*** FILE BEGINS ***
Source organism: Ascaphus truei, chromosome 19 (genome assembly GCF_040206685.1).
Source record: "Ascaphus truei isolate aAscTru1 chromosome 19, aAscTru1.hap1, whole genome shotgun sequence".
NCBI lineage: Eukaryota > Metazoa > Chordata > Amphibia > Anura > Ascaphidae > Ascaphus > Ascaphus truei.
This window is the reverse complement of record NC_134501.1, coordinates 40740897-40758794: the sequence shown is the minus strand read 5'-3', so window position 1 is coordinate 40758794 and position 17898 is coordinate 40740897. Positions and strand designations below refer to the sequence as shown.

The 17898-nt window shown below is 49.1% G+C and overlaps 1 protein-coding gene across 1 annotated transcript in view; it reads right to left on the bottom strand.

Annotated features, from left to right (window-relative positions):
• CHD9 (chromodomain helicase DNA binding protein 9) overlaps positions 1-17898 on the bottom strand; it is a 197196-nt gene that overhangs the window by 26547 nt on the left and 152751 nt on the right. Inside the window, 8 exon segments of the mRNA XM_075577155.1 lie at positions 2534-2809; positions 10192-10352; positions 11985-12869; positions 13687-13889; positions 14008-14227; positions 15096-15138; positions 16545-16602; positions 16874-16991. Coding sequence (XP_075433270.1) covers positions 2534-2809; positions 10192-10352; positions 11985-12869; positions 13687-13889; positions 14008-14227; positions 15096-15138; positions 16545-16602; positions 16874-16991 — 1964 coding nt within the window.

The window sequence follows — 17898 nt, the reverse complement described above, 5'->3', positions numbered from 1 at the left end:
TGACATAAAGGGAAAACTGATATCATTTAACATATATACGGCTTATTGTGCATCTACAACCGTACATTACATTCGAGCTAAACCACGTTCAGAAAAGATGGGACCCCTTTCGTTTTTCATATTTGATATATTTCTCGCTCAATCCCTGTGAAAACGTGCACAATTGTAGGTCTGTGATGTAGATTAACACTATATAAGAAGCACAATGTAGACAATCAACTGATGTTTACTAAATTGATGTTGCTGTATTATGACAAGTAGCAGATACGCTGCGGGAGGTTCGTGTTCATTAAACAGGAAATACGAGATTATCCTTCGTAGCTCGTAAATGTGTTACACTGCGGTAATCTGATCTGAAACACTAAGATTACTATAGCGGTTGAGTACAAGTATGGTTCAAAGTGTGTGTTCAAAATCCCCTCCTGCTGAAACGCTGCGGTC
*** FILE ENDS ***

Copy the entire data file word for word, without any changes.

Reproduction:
Source organism: Ascaphus truei, chromosome 19 (genome assembly GCF_040206685.1).
Source record: "Ascaphus truei isolate aAscTru1 chromosome 19, aAscTru1.hap1, whole genome shotgun sequence".
NCBI lineage: Eukaryota > Metazoa > Chordata > Amphibia > Anura > Ascaphidae > Ascaphus > Ascaphus truei.
This window is the reverse complement of record NC_134501.1, coordinates 40740897-40758794: the sequence shown is the minus strand read 5'-3', so window position 1 is coordinate 40758794 and position 17898 is coordinate 40740897. Positions and strand designations below refer to the sequence as shown.

The 17898-nt window shown below is 49.1% G+C and overlaps 1 protein-coding gene across 1 annotated transcript in view; it reads right to left on the bottom strand.

Annotated features, from left to right (window-relative positions):
• CHD9 (chromodomain helicase DNA binding protein 9) overlaps positions 1-17898 on the bottom strand; it is a 197196-nt gene that overhangs the window by 26547 nt on the left and 152751 nt on the right. Inside the window, 8 exon segments of the mRNA XM_075577155.1 lie at positions 2534-2809; positions 10192-10352; positions 11985-12869; positions 13687-13889; positions 14008-14227; positions 15096-15138; positions 16545-16602; positions 16874-16991. Coding sequence (XP_075433270.1) covers positions 2534-2809; positions 10192-10352; positions 11985-12869; positions 13687-13889; positions 14008-14227; positions 15096-15138; positions 16545-16602; positions 16874-16991 — 1964 coding nt within the window.

The window sequence follows — 17898 nt, the reverse complement described above, 5'->3', positions numbered from 1 at the left end:
TGACATAAAGGGAAAACTGATATCATTTAACATATATACGGCTTATTGTGCATCTACAACCGTACATTACATTCGAGCTAAACCACGTTCAGAAAAGATGGGACCCCTTTCGTTTTTCATATTTGATATATTTCTCGCTCAATCCCTGTGAAAACGTGCACAATTGTAGGTCTGTGATGTAGATTAACACTATATAAGAAGCACAATGTAGACAATCAACTGATGTTTACTAAATTGATGTTGCTGTATTATGACAAGTAGCAGATACGCTGCGGGAGGTTCGTGTTCATTAAACAGGAAATACGAGATTATCCTTCGTAGCTCGTAAATGTGTTACACTGCGGTAATCTGATCTGAAACACTAAGATTACTATAGCGGTTGAGTACAAGTATGGTTCAAAGTGTGTGTTCAAAATCCCCTCCTGCTGAAACGCTGCGGTC